23 May 2012

Day 4 in Lisbon (revised and expanded)

O casal Jaime Pedrinho
In the morning I took my want list in hand and headed to the Feira da Ladra to buy some music. There is only one vendor I pay attention to--Jaime Padrinho. He is easy to find: his stall is always at the northern end of the market, and he is usually playing something by Amália Rodrigues (often very loud, often the same fado multiple times). Works like a charm. I have spent many hours there, and his method never fails: put on Amália singing "Estranha forma da vida" and the tourists will show up to ask "Who is this?" Within seconds they are buying a copy of "O melhor da Amália".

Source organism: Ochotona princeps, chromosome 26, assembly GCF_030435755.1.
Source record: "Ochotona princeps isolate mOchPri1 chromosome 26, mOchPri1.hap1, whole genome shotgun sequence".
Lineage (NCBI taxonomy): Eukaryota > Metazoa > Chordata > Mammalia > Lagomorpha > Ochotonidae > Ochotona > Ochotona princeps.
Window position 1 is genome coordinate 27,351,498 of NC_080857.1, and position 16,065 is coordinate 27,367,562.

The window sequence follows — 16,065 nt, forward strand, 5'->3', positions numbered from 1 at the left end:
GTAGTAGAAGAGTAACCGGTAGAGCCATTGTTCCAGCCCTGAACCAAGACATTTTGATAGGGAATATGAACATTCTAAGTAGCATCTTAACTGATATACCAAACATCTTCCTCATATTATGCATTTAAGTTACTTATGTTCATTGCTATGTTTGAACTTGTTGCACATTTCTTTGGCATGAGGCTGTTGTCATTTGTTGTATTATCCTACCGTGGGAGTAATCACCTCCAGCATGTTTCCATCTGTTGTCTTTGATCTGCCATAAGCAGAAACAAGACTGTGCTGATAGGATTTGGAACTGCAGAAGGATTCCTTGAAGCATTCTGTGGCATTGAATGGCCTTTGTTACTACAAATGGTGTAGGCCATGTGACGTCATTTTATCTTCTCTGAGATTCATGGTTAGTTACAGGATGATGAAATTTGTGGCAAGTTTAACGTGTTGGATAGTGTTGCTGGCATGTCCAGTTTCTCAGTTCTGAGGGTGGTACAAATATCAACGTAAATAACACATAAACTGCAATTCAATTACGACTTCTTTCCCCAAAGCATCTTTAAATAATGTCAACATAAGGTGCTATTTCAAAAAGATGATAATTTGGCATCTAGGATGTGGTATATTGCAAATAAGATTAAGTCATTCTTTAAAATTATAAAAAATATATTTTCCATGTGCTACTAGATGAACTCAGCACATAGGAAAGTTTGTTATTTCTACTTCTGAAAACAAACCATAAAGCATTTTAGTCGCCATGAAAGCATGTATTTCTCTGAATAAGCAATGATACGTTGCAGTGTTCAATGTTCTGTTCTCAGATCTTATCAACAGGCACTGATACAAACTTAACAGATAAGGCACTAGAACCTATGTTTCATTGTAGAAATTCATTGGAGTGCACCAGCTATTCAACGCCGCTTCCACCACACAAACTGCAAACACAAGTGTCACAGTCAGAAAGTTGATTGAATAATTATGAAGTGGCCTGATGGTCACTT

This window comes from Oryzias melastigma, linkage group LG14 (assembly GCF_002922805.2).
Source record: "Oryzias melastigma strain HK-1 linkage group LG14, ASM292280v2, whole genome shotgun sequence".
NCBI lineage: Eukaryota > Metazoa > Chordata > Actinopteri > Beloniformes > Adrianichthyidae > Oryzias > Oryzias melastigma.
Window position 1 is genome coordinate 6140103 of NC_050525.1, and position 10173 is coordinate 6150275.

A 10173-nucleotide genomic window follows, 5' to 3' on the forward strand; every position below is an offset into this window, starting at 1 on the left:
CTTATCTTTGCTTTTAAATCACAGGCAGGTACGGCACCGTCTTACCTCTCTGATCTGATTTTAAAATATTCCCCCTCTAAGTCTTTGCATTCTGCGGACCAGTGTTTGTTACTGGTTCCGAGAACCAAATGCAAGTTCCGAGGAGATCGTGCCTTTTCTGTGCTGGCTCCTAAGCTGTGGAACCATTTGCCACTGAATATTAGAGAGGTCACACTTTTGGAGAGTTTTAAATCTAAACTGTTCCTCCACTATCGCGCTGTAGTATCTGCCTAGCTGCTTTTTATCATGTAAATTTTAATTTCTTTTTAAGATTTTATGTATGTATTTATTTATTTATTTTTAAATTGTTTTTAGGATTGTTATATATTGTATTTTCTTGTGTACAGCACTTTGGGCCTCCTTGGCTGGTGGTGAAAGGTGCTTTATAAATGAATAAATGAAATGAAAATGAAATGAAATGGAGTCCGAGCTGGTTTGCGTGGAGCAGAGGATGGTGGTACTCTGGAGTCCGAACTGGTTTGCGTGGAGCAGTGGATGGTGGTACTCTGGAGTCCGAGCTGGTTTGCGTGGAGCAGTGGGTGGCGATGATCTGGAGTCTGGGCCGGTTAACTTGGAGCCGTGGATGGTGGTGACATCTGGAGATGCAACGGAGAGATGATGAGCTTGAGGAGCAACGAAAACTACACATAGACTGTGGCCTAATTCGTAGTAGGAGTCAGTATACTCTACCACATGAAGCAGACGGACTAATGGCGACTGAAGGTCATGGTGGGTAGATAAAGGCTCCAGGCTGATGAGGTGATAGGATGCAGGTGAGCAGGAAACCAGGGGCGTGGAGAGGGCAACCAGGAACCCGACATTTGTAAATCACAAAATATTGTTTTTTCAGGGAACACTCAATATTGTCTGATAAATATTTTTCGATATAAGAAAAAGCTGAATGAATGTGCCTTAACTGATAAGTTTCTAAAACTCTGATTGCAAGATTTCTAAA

To the side of the CD table he has a small but very respectable selection of vinyl and cassettes. That is where the real action is. Sr. Padrinho has all the qualities of a great record seller: tasteful stock, understanding of the customer, the appropriate degree of detachment. In fact, it was he who first recommended that I listen to Artur Batalha. This time, he recommended an LP from Vasco Rafael. When I returned to the US, I put it on: this is a singer who had a very big, earnest sound. It's a top flight record in the castiço tradition.  I also picked up a 45 of Fernando Farinha--brilliant as always.